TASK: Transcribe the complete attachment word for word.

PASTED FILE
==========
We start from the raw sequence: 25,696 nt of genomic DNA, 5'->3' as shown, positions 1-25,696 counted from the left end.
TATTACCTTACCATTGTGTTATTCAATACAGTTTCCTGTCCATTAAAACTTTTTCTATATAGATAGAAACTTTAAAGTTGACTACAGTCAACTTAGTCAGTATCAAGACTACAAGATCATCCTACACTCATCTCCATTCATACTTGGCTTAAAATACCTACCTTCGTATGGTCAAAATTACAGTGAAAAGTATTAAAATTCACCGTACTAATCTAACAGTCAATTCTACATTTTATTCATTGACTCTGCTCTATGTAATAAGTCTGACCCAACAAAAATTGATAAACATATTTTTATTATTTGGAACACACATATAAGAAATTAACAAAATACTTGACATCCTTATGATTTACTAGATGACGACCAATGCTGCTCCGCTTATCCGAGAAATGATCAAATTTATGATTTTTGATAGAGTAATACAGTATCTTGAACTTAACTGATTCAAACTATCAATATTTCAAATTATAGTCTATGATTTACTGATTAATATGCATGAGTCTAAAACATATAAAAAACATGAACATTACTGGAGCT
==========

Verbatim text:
We start from the raw sequence: 25,696 nt of genomic DNA, 5'->3' as shown, positions 1-25,696 counted from the left end.
TATTACCTTACCATTGTGTTATTCAATACAGTTTCCTGTCCATTAAAACTTTTTCTATATAGATAGAAACTTTAAAGTTGACTACAGTCAACTTAGTCAGTATCAAGACTACAAGATCATCCTACACTCATCTCCATTCATACTTGGCTTAAAATACCTACCTTCGTATGGTCAAAATTACAGTGAAAAGTATTAAAATTCACCGTACTAATCTAACAGTCAATTCTACATTTTATTCATTGACTCTGCTCTATGTAATAAGTCTGACCCAACAAAAATTGATAAACATATTTTTATTATTTGGAACACACATATAAGAAATTAACAAAATACTTGACATCCTTATGATTTACTAGATGACGACCAATGCTGCTCCGCTTATCCGAGAAATGATCAAATTTATGATTTTTGATAGAGTAATACAGTATCTTGAACTTAACTGATTCAAACTATCAATATTTCAAATTATAGTCTATGATTTACTGATTAATATGCATGAGTCTAAAACATATAAAAAACATGAACATTACTGGAGCT